Spanish Signs Spark Controversy at Elementary School
School officials should consider the following story a cautionary tale about what happens when a message becomes lost in translation. It also illustrates the importance of educators having adequate Spanish translation services.
The Milford School District in Delaware came under fire recently for several signs posted outside two elementary school playgrounds. In English, they warned that parent or guardian supervision was required for use of the playground equipment and to “play at your own risk.”
In Spanish, they carried a more intimidating message. They informed parents that “un permiso”–a permit–was required to play on the site and warned that violators would be subject to police action.
The signs have been posted for the past year. But they only drew attention when a local radio talk show Dan Gaffney host posted photos of them on his Facebook page.
“I think Milford schools are trying to keep ‘certain ethnic’ people away,” he wrote. “Shame.”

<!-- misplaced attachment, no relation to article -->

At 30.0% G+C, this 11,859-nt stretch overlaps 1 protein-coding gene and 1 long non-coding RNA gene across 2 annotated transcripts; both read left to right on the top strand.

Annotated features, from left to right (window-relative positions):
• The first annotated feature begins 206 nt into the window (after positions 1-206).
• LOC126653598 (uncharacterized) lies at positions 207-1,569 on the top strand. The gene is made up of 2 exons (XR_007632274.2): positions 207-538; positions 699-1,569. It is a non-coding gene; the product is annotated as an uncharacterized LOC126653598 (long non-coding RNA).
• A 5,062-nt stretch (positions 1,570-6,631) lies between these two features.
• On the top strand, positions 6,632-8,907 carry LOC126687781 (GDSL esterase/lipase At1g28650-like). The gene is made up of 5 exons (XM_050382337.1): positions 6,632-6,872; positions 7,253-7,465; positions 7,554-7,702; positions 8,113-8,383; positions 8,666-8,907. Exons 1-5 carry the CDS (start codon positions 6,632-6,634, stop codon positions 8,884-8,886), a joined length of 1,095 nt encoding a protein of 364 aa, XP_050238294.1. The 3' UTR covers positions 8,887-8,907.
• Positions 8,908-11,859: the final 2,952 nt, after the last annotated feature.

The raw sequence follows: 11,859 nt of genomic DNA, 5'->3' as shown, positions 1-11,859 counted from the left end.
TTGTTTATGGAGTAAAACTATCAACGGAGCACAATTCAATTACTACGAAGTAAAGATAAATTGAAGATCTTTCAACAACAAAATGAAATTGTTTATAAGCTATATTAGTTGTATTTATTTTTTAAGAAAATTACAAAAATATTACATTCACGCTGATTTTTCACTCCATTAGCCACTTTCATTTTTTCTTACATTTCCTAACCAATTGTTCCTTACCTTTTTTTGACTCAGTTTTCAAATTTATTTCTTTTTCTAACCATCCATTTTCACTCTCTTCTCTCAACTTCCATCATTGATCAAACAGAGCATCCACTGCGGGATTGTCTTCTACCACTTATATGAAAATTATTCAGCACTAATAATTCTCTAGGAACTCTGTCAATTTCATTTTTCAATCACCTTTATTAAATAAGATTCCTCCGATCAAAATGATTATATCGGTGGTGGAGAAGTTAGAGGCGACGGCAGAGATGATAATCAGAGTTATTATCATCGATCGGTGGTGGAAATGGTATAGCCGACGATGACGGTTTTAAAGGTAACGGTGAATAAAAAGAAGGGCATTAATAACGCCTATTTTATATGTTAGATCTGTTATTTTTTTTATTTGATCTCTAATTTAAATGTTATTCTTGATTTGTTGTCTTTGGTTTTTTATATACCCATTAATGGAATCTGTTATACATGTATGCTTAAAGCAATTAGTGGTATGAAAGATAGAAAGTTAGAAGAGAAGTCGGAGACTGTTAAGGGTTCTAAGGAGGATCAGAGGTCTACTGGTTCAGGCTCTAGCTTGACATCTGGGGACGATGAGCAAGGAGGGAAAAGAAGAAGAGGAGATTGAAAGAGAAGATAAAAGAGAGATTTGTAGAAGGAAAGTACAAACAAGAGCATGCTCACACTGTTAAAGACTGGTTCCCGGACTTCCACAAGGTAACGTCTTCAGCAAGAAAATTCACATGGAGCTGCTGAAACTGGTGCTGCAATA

The post stirred up online outrage. As a result, Milford schools superintendent Phyllis Kohel and her husband personally removed them last Sunday.
Kohel called the signs inappropriate and that she understood why people were upset.
“We expect people to use our playgrounds anytime, without any special permission,” she told the Milford Beacon. “That’s what they’re here for.”
Kohel added that at the district’s middle and high school athletic fields, signs in English and Spanish warn that permits are required and violators could be subject to police action. There are no such signs in English at the elementary campuses, however.
“Those signs make sense at soccer sites,” Kohel told The Daily Times. “They don’t make sense at a playground.”
Some residents were disturbed by the incident and worried about the impact on the schools’ relationship with the Hispanic community. About 16 percent of the city’s residents are Latino.
“In that year, I wonder how many Spanish-speaking parents brought their kids to that park, then turned around and left with the feeling that they weren’t wanted,” resident Margaret Reyes told The Daily Times.
How does your school district handle translating information to English to Spanish? Do they use professional translators or bilingual staff?